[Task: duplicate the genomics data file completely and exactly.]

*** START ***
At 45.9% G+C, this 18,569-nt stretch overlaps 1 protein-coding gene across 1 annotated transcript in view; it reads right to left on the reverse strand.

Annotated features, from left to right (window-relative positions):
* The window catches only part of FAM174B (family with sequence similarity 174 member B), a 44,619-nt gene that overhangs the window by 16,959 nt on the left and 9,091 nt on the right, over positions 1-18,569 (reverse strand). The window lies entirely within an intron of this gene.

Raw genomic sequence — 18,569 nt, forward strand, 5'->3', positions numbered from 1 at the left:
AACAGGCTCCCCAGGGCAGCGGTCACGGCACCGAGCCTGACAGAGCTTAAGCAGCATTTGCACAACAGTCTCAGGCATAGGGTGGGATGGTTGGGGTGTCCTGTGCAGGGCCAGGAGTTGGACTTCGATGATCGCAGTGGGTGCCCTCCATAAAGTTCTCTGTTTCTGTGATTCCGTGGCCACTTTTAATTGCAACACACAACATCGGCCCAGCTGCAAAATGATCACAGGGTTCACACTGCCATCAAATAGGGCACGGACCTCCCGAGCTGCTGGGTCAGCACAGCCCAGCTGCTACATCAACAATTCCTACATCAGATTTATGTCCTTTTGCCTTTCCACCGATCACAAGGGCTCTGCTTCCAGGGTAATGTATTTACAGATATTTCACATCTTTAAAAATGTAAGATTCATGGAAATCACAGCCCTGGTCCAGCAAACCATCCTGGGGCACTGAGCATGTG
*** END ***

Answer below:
At 45.9% G+C, this 18,569-nt stretch overlaps 1 protein-coding gene across 1 annotated transcript in view; it reads right to left on the reverse strand.

Annotated features, from left to right (window-relative positions):
* The window catches only part of FAM174B (family with sequence similarity 174 member B), a 44,619-nt gene that overhangs the window by 16,959 nt on the left and 9,091 nt on the right, over positions 1-18,569 (reverse strand). The window lies entirely within an intron of this gene.

Raw genomic sequence — 18,569 nt, forward strand, 5'->3', positions numbered from 1 at the left:
AACAGGCTCCCCAGGGCAGCGGTCACGGCACCGAGCCTGACAGAGCTTAAGCAGCATTTGCACAACAGTCTCAGGCATAGGGTGGGATGGTTGGGGTGTCCTGTGCAGGGCCAGGAGTTGGACTTCGATGATCGCAGTGGGTGCCCTCCATAAAGTTCTCTGTTTCTGTGATTCCGTGGCCACTTTTAATTGCAACACACAACATCGGCCCAGCTGCAAAATGATCACAGGGTTCACACTGCCATCAAATAGGGCACGGACCTCCCGAGCTGCTGGGTCAGCACAGCCCAGCTGCTACATCAACAATTCCTACATCAGATTTATGTCCTTTTGCCTTTCCACCGATCACAAGGGCTCTGCTTCCAGGGTAATGTATTTACAGATATTTCACATCTTTAAAAATGTAAGATTCATGGAAATCACAGCCCTGGTCCAGCAAACCATCCTGGGGCACTGAGCATGTG